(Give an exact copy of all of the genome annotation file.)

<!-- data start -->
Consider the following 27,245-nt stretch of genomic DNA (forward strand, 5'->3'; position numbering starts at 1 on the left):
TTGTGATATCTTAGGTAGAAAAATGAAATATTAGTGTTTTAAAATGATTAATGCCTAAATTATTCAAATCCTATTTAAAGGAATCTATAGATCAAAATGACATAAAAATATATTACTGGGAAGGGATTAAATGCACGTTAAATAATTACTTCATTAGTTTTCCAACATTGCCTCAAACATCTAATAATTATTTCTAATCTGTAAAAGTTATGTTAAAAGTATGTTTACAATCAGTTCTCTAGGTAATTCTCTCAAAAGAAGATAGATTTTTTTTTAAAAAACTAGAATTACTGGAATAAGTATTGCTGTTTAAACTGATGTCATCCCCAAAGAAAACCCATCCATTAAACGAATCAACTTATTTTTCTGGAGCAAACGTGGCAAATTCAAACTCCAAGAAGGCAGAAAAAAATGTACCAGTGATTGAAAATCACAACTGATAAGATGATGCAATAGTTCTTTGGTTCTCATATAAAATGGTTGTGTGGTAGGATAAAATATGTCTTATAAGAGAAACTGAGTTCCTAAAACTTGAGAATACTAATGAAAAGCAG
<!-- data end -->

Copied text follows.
Consider the following 27,245-nt stretch of genomic DNA (forward strand, 5'->3'; position numbering starts at 1 on the left):
TTGTGATATCTTAGGTAGAAAAATGAAATATTAGTGTTTTAAAATGATTAATGCCTAAATTATTCAAATCCTATTTAAAGGAATCTATAGATCAAAATGACATAAAAATATATTACTGGGAAGGGATTAAATGCACGTTAAATAATTACTTCATTAGTTTTCCAACATTGCCTCAAACATCTAATAATTATTTCTAATCTGTAAAAGTTATGTTAAAAGTATGTTTACAATCAGTTCTCTAGGTAATTCTCTCAAAAGAAGATAGATTTTTTTTTAAAAAACTAGAATTACTGGAATAAGTATTGCTGTTTAAACTGATGTCATCCCCAAAGAAAACCCATCCATTAAACGAATCAACTTATTTTTCTGGAGCAAACGTGGCAAATTCAAACTCCAAGAAGGCAGAAAAAAATGTACCAGTGATTGAAAATCACAACTGATAAGATGATGCAATAGTTCTTTGGTTCTCATATAAAATGGTTGTGTGGTAGGATAAAATATGTCTTATAAGAGAAACTGAGTTCCTAAAACTTGAGAATACTAATGAAAAGCAG